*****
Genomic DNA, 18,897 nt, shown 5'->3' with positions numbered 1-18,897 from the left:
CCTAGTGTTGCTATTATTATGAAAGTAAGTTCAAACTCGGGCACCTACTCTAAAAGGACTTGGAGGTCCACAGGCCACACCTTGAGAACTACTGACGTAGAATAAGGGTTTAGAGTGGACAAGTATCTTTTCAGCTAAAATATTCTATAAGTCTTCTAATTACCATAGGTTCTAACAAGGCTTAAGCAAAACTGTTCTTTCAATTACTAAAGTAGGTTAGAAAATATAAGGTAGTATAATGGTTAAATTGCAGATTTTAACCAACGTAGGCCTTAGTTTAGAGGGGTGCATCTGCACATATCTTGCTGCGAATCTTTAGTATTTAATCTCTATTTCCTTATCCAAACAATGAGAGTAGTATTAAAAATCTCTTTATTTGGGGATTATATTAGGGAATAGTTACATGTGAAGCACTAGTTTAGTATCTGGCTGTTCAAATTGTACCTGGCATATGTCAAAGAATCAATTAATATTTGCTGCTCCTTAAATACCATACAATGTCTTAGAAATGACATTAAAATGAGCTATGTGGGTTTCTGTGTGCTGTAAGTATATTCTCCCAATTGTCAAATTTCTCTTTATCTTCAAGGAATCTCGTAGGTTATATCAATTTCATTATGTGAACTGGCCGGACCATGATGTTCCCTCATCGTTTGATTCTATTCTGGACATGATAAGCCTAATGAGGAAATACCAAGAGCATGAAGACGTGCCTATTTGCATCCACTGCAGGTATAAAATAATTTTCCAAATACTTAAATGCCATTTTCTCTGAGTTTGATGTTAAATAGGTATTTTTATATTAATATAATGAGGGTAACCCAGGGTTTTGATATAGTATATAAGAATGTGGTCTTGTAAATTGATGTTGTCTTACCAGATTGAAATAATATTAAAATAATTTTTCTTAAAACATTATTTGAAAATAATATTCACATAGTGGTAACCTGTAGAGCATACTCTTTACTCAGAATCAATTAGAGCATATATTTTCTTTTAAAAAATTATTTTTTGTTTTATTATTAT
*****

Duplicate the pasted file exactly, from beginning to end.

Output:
Genomic DNA, 18,897 nt, shown 5'->3' with positions numbered 1-18,897 from the left:
CCTAGTGTTGCTATTATTATGAAAGTAAGTTCAAACTCGGGCACCTACTCTAAAAGGACTTGGAGGTCCACAGGCCACACCTTGAGAACTACTGACGTAGAATAAGGGTTTAGAGTGGACAAGTATCTTTTCAGCTAAAATATTCTATAAGTCTTCTAATTACCATAGGTTCTAACAAGGCTTAAGCAAAACTGTTCTTTCAATTACTAAAGTAGGTTAGAAAATATAAGGTAGTATAATGGTTAAATTGCAGATTTTAACCAACGTAGGCCTTAGTTTAGAGGGGTGCATCTGCACATATCTTGCTGCGAATCTTTAGTATTTAATCTCTATTTCCTTATCCAAACAATGAGAGTAGTATTAAAAATCTCTTTATTTGGGGATTATATTAGGGAATAGTTACATGTGAAGCACTAGTTTAGTATCTGGCTGTTCAAATTGTACCTGGCATATGTCAAAGAATCAATTAATATTTGCTGCTCCTTAAATACCATACAATGTCTTAGAAATGACATTAAAATGAGCTATGTGGGTTTCTGTGTGCTGTAAGTATATTCTCCCAATTGTCAAATTTCTCTTTATCTTCAAGGAATCTCGTAGGTTATATCAATTTCATTATGTGAACTGGCCGGACCATGATGTTCCCTCATCGTTTGATTCTATTCTGGACATGATAAGCCTAATGAGGAAATACCAAGAGCATGAAGACGTGCCTATTTGCATCCACTGCAGGTATAAAATAATTTTCCAAATACTTAAATGCCATTTTCTCTGAGTTTGATGTTAAATAGGTATTTTTATATTAATATAATGAGGGTAACCCAGGGTTTTGATATAGTATATAAGAATGTGGTCTTGTAAATTGATGTTGTCTTACCAGATTGAAATAATATTAAAATAATTTTTCTTAAAACATTATTTGAAAATAATATTCACATAGTGGTAACCTGTAGAGCATACTCTTTACTCAGAATCAATTAGAGCATATATTTTCTTTTAAAAAATTATTTTTTGTTTTATTATTAT